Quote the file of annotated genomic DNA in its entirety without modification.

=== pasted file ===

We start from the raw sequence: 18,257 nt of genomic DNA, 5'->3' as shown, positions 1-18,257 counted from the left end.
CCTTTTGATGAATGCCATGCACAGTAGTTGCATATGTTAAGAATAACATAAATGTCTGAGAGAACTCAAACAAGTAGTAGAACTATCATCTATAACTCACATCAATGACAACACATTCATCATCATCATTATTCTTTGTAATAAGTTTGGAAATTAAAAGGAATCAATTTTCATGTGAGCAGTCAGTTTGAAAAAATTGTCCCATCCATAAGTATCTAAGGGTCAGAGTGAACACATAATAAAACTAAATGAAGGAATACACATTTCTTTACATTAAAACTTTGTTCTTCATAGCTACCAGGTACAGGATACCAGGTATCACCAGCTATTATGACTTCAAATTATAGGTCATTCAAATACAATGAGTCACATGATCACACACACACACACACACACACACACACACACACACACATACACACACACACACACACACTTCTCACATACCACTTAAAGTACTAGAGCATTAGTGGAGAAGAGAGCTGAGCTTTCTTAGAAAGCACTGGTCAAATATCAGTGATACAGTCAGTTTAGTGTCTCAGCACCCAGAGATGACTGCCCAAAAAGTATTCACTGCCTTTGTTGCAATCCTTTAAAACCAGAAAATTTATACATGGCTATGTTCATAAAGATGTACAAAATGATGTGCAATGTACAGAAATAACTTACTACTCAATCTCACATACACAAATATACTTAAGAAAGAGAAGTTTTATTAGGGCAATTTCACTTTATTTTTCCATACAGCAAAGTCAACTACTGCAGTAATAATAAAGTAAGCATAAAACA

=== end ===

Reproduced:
We start from the raw sequence: 18,257 nt of genomic DNA, 5'->3' as shown, positions 1-18,257 counted from the left end.
CCTTTTGATGAATGCCATGCACAGTAGTTGCATATGTTAAGAATAACATAAATGTCTGAGAGAACTCAAACAAGTAGTAGAACTATCATCTATAACTCACATCAATGACAACACATTCATCATCATCATTATTCTTTGTAATAAGTTTGGAAATTAAAAGGAATCAATTTTCATGTGAGCAGTCAGTTTGAAAAAATTGTCCCATCCATAAGTATCTAAGGGTCAGAGTGAACACATAATAAAACTAAATGAAGGAATACACATTTCTTTACATTAAAACTTTGTTCTTCATAGCTACCAGGTACAGGATACCAGGTATCACCAGCTATTATGACTTCAAATTATAGGTCATTCAAATACAATGAGTCACATGATCACACACACACACACACACACACACACACACACACACACATACACACACACACACACACACTTCTCACATACCACTTAAAGTACTAGAGCATTAGTGGAGAAGAGAGCTGAGCTTTCTTAGAAAGCACTGGTCAAATATCAGTGATACAGTCAGTTTAGTGTCTCAGCACCCAGAGATGACTGCCCAAAAAGTATTCACTGCCTTTGTTGCAATCCTTTAAAACCAGAAAATTTATACATGGCTATGTTCATAAAGATGTACAAAATGATGTGCAATGTACAGAAATAACTTACTACTCAATCTCACATACACAAATATACTTAAGAAAGAGAAGTTTTATTAGGGCAATTTCACTTTATTTTTCCATACAGCAAAGTCAACTACTGCAGTAATAATAAAGTAAGCATAAAACA